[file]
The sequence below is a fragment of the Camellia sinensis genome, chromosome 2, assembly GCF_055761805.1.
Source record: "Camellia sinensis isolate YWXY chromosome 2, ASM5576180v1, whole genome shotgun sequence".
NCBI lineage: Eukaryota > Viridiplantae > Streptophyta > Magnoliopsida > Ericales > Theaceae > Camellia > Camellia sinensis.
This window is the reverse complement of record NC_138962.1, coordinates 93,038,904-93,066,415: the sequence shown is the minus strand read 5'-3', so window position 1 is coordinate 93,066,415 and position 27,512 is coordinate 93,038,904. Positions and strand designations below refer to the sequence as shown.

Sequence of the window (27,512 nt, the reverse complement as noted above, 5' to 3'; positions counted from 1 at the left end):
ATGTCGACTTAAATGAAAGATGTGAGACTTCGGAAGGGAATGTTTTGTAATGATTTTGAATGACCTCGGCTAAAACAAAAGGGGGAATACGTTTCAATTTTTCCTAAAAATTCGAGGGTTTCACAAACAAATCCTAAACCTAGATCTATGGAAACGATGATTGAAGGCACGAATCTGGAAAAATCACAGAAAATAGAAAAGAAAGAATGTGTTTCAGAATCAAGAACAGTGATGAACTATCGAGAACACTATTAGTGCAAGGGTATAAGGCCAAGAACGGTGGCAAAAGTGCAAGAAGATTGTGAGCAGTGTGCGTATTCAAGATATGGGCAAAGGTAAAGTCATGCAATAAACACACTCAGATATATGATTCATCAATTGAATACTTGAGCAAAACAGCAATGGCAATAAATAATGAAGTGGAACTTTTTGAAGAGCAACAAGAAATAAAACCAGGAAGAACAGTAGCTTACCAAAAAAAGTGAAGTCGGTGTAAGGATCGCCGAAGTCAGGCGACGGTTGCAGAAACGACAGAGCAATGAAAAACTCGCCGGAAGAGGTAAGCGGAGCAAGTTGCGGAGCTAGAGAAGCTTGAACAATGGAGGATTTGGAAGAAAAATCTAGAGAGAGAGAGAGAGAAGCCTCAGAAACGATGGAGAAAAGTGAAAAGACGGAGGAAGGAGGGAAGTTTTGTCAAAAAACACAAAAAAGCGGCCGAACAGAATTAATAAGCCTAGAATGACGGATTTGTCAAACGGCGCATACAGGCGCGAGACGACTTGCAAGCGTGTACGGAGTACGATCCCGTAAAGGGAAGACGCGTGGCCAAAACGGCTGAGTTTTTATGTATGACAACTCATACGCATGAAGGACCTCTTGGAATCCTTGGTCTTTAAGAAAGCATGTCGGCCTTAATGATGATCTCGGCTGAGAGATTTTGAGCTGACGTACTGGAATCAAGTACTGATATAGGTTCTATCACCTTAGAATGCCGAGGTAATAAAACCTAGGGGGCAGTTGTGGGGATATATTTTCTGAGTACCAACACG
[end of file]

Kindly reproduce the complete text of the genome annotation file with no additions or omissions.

The sequence below is a fragment of the Camellia sinensis genome, chromosome 2, assembly GCF_055761805.1.
Source record: "Camellia sinensis isolate YWXY chromosome 2, ASM5576180v1, whole genome shotgun sequence".
NCBI lineage: Eukaryota > Viridiplantae > Streptophyta > Magnoliopsida > Ericales > Theaceae > Camellia > Camellia sinensis.
This window is the reverse complement of record NC_138962.1, coordinates 93,038,904-93,066,415: the sequence shown is the minus strand read 5'-3', so window position 1 is coordinate 93,066,415 and position 27,512 is coordinate 93,038,904. Positions and strand designations below refer to the sequence as shown.

Sequence of the window (27,512 nt, the reverse complement as noted above, 5' to 3'; positions counted from 1 at the left end):
ATGTCGACTTAAATGAAAGATGTGAGACTTCGGAAGGGAATGTTTTGTAATGATTTTGAATGACCTCGGCTAAAACAAAAGGGGGAATACGTTTCAATTTTTCCTAAAAATTCGAGGGTTTCACAAACAAATCCTAAACCTAGATCTATGGAAACGATGATTGAAGGCACGAATCTGGAAAAATCACAGAAAATAGAAAAGAAAGAATGTGTTTCAGAATCAAGAACAGTGATGAACTATCGAGAACACTATTAGTGCAAGGGTATAAGGCCAAGAACGGTGGCAAAAGTGCAAGAAGATTGTGAGCAGTGTGCGTATTCAAGATATGGGCAAAGGTAAAGTCATGCAATAAACACACTCAGATATATGATTCATCAATTGAATACTTGAGCAAAACAGCAATGGCAATAAATAATGAAGTGGAACTTTTTGAAGAGCAACAAGAAATAAAACCAGGAAGAACAGTAGCTTACCAAAAAAAGTGAAGTCGGTGTAAGGATCGCCGAAGTCAGGCGACGGTTGCAGAAACGACAGAGCAATGAAAAACTCGCCGGAAGAGGTAAGCGGAGCAAGTTGCGGAGCTAGAGAAGCTTGAACAATGGAGGATTTGGAAGAAAAATCTAGAGAGAGAGAGAGAGAAGCCTCAGAAACGATGGAGAAAAGTGAAAAGACGGAGGAAGGAGGGAAGTTTTGTCAAAAAACACAAAAAAGCGGCCGAACAGAATTAATAAGCCTAGAATGACGGATTTGTCAAACGGCGCATACAGGCGCGAGACGACTTGCAAGCGTGTACGGAGTACGATCCCGTAAAGGGAAGACGCGTGGCCAAAACGGCTGAGTTTTTATGTATGACAACTCATACGCATGAAGGACCTCTTGGAATCCTTGGTCTTTAAGAAAGCATGTCGGCCTTAATGATGATCTCGGCTGAGAGATTTTGAGCTGACGTACTGGAATCAAGTACTGATATAGGTTCTATCACCTTAGAATGCCGAGGTAATAAAACCTAGGGGGCAGTTGTGGGGATATATTTTCTGAGTACCAACACG